Small Wars Journal

New Strategy Offers More Opportunities than Liabilities

Dempsey: New Strategy Offers More Opportunities than Liabilities

By Cheryl Pellerin
American Forces Press Service

Also changed is the two-war construct, Dempsey said -- the idea that arose in the era of the Soviet Union that the United States should be able to fight two large-scale land wars at the same time.

“Somebody said, ‘Aha, you’re taking that language out because now you’re only going to fight one war,” he said. “I would never say that. The nation doesn’t need a military that can only do one thing at a time. The nation needs a military that can do multiple things” to give the nation’s leaders as many options as possible.

Taking the two-war wording out of the defense strategy released the department from the “tyranny of language” associated with that construct, Dempsey said.

“That was fine when the world was like that and it was fine when resources were not an independent variable,” the chairman said, “and so by freeing ourselves from that tyranny of vocabulary I think what we can actually allow ourselves to do now is to think differently about how we achieve the outcome.”


Dave Maxwell

Sat, 01/14/2012 - 6:35am


"Taking the two-war wording out of the defense strategy released the department from the "tyranny of language" associated with that construct, Dempsey said.

"That was fine when the world was like that and it was fine when resources were not an independent variable," the chairman said, "and so by freeing ourselves from that tyranny of vocabulary I think what we can actually allow ourselves to do now is to think differently about how we achieve the outcome."

I do think this idea of "tyranny of language" or "tyranny of vocabulary" is an important one because I think:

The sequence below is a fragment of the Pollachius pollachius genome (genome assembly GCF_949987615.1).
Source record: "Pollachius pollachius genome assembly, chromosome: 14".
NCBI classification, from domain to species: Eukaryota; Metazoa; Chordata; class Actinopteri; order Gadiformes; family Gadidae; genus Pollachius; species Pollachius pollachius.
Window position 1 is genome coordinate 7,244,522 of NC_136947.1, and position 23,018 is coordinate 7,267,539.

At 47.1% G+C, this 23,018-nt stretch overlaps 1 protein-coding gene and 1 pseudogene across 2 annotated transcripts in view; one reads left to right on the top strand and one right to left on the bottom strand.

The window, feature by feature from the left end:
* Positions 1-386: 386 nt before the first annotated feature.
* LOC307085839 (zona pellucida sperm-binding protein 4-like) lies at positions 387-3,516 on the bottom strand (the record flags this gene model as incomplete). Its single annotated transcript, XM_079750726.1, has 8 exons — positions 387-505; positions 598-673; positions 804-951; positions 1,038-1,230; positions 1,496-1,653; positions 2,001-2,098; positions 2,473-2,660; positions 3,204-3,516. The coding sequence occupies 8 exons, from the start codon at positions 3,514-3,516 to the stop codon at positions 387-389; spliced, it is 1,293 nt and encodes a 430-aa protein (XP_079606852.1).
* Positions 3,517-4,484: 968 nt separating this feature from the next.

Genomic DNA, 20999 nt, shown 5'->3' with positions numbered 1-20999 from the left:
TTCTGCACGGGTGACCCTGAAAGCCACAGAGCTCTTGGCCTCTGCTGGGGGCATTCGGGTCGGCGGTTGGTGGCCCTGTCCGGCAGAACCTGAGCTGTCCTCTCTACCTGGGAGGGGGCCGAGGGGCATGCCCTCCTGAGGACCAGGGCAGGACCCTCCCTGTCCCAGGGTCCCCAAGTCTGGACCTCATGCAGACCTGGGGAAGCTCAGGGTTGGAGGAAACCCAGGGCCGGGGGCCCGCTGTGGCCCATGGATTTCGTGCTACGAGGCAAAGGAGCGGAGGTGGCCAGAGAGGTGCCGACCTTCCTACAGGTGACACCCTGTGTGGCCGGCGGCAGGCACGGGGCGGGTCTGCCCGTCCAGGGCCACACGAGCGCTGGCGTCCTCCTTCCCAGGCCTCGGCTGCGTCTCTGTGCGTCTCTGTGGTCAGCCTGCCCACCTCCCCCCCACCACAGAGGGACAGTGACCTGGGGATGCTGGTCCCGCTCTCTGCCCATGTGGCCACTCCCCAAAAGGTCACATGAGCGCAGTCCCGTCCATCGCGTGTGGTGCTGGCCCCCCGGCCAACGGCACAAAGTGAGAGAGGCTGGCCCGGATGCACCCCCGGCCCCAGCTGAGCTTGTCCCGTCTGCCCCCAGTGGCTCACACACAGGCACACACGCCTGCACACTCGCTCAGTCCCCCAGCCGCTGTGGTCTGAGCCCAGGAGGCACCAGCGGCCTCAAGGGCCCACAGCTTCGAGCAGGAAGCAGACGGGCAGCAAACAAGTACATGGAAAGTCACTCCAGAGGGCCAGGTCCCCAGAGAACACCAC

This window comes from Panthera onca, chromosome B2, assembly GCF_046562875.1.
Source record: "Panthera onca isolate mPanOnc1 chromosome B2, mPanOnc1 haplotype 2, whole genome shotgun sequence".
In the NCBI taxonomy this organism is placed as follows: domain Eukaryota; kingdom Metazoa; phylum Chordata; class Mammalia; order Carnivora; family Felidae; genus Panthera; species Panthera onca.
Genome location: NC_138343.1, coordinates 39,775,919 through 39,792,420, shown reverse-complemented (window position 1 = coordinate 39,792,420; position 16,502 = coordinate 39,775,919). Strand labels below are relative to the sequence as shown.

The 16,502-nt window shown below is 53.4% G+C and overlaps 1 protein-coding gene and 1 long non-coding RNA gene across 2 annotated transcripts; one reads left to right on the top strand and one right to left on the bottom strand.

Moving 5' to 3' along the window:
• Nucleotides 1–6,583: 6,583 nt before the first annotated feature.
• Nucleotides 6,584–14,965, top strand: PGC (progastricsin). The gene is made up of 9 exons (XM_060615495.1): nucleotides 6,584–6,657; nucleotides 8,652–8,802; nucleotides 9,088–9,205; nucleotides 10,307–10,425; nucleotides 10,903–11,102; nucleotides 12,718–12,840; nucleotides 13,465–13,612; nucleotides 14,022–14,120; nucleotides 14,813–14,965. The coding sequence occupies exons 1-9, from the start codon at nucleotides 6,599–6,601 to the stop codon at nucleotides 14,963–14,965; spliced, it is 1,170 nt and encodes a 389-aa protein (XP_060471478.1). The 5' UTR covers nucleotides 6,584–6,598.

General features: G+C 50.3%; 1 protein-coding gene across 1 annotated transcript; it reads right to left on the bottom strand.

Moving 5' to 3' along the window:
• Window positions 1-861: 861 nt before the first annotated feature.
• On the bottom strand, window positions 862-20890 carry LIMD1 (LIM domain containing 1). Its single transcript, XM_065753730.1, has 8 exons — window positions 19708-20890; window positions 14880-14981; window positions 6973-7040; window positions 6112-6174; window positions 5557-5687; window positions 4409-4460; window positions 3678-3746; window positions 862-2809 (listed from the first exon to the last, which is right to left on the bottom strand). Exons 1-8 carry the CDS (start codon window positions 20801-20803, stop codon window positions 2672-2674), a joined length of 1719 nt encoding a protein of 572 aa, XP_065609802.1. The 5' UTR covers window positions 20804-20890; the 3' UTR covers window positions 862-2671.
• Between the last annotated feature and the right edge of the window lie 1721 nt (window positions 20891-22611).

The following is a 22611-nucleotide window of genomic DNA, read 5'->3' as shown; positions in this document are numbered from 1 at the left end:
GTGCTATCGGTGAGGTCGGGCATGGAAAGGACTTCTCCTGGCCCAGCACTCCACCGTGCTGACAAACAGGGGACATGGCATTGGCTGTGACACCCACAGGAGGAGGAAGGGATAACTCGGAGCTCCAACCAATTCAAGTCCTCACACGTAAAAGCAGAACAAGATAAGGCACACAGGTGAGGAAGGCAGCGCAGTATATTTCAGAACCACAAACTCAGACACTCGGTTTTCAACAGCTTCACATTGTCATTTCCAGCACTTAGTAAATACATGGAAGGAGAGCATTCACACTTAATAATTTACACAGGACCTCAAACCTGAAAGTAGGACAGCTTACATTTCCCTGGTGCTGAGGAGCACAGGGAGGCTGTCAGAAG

- We spend more time trying to name conflicts rather than understand the conflicts.
- We spend more time and effort trying to name a strategy than we do trying to develop and execute one.

I think our quest for the silver bullet of technology and the holy grail of names of concepts (that then becomes useless jargon) does hamstring our strategic thinking.


Fri, 01/13/2012 - 6:57pm

I'm sorry, I lack the polish to state this eloquently, but I've gotta say this is - in my opinion - garbage.

We're talking about "when resources were not an independent variable". Come on, resources have flopped between independent, dependent and confounding variable status in a perpetual cycle.

This whitewashing is just that. It's a sales pitch. Just a few months ago we were told it was the coming age of austerity, times would be tough, we would have to "eat our peas". Now we're going to discuss the same COA as some great opportunity? We've gone from hard choices to great opportunities?

Tyranny of language? Purging 490,000 people, canceling tens or hundreds of procurement packages, developing a new strategic platform, preparing to slash and burn training and operational budgets...everywhere we look there's going to be less of everything, and the resulting changes are nothing more than freeing us from a tyranny of language? Makes no sense.

There's going to be less "stuff", less people, and less capability. No matter how nicely we word it, that's what it will result in.


Fri, 01/13/2012 - 12:49pm

One of the opportunities this new strategy provides is the chance to significantly enhance our nation’s irregular warfare capabilities and ability to fight small wars. In my opinion, the best way to take advantage of this opportunity and not lose the lessons learned and capabilities built from the past ten years of conflict is to have the U.S. Marine Corps take over the current core activities of U.S. Special Operations Command, (see my August 2010 Marine Corps Gazette article. “An Old New Role for the Marine Corps”).